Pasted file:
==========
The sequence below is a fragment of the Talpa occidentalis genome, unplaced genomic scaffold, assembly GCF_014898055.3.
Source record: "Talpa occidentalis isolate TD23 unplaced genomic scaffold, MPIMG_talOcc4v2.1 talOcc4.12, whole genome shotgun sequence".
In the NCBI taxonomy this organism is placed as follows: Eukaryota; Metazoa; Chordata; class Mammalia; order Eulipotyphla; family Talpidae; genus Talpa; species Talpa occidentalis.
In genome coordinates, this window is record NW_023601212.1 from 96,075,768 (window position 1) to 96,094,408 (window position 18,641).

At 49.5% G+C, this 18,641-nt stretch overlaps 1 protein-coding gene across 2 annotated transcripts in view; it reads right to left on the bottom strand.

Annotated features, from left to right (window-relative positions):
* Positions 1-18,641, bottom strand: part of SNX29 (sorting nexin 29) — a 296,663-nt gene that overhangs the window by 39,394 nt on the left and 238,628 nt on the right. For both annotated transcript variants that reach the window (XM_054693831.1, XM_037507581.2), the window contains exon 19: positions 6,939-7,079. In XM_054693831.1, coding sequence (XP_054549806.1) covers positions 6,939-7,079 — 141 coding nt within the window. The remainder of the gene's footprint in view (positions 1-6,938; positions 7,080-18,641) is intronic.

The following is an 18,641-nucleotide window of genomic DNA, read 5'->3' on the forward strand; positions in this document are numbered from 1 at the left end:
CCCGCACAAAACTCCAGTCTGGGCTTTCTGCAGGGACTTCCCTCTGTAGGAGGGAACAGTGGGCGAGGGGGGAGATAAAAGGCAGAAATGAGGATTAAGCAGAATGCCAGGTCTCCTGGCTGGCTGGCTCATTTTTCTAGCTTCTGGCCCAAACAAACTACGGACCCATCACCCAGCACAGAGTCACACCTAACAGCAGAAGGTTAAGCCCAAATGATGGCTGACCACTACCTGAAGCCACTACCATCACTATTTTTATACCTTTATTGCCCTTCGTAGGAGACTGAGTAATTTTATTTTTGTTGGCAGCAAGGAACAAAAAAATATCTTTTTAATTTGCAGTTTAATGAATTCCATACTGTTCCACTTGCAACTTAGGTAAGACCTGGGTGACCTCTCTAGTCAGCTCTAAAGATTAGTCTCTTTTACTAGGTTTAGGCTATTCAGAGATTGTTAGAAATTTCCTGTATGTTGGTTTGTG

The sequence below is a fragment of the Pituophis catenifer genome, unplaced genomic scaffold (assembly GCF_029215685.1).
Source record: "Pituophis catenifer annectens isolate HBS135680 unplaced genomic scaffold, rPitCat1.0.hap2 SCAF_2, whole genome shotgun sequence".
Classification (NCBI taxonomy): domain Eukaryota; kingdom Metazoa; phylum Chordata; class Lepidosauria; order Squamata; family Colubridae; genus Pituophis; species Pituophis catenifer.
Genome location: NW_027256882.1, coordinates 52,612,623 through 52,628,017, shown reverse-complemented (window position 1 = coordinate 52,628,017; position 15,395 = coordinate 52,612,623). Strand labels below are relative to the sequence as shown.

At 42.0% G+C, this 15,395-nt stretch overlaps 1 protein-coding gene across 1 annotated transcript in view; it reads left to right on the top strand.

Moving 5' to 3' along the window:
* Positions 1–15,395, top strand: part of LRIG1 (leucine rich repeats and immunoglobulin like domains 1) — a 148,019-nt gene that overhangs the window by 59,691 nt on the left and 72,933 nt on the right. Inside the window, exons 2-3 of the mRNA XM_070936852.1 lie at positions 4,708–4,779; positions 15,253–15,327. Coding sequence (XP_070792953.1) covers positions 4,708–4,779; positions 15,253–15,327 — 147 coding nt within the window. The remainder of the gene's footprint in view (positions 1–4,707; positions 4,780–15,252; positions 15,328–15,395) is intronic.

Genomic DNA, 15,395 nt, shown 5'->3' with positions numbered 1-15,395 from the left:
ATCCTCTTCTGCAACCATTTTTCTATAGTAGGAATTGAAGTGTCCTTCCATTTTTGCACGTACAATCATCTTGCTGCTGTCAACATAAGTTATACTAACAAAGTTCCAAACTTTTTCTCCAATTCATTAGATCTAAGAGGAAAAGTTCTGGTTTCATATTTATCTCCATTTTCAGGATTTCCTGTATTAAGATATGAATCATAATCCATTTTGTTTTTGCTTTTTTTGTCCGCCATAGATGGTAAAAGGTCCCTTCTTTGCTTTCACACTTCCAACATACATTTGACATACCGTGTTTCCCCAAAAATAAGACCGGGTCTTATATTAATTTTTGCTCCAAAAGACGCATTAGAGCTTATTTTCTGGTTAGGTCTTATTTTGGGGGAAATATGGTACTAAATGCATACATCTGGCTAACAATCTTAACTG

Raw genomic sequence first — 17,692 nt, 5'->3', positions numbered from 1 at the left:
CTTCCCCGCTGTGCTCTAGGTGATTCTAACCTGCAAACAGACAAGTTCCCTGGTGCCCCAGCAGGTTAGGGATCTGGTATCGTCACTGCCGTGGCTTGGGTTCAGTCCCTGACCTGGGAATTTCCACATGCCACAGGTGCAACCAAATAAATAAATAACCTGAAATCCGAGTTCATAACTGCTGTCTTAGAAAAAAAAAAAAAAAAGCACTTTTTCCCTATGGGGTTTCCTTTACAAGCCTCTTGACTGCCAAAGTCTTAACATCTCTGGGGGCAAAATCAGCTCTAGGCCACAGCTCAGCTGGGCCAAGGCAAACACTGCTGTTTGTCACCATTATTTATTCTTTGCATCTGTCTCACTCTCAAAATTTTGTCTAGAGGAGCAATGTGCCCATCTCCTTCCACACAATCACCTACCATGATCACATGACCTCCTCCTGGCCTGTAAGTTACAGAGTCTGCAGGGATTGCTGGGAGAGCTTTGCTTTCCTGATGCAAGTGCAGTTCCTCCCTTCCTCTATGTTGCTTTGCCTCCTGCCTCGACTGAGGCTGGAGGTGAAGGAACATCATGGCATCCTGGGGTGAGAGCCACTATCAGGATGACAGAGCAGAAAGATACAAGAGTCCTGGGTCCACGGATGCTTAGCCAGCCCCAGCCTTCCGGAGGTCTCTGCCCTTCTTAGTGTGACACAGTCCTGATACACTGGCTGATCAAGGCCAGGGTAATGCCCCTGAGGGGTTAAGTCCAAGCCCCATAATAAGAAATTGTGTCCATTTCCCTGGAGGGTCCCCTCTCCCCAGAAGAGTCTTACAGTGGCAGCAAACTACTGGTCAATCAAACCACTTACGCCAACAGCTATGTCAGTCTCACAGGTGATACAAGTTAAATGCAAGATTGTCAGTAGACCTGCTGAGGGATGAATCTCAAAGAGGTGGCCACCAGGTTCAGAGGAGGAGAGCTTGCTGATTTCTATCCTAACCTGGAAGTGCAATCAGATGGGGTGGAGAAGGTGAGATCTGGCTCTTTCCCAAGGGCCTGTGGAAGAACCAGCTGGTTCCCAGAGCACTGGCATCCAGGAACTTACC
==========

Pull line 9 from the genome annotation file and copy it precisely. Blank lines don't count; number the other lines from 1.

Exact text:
CCCGCACAAAACTCCAGTCTGGGCTTTCTGCAGGGACTTCCCTCTGTAGGAGGGAACAGTGGGCGAGGGGGGAGATAAAAGGCAGAAATGAGGATTAAGCAGAATGCCAGGTCTCCTGGCTGGCTGGCTCATTTTTCTAGCTTCTGGCCCAAACAAACTACGGACCCATCACCCAGCACAGAGTCACACCTAACAGCAGAAGGTTAAGCCCAAATGATGGCTGACCACTACCTGAAGCCACTACCATCACTATTTTTATACCTTTATTGCCCTTCGTAGGAGACTGAGTAATTTTATTTTTGTTGGCAGCAAGGAACAAAAAAATATCTTTTTAATTTGCAGTTTAATGAATTCCATACTGTTCCACTTGCAACTTAGGTAAGACCTGGGTGACCTCTCTAGTCAGCTCTAAAGATTAGTCTCTTTTACTAGGTTTAGGCTATTCAGAGATTGTTAGAAATTTCCTGTATGTTGGTTTGTG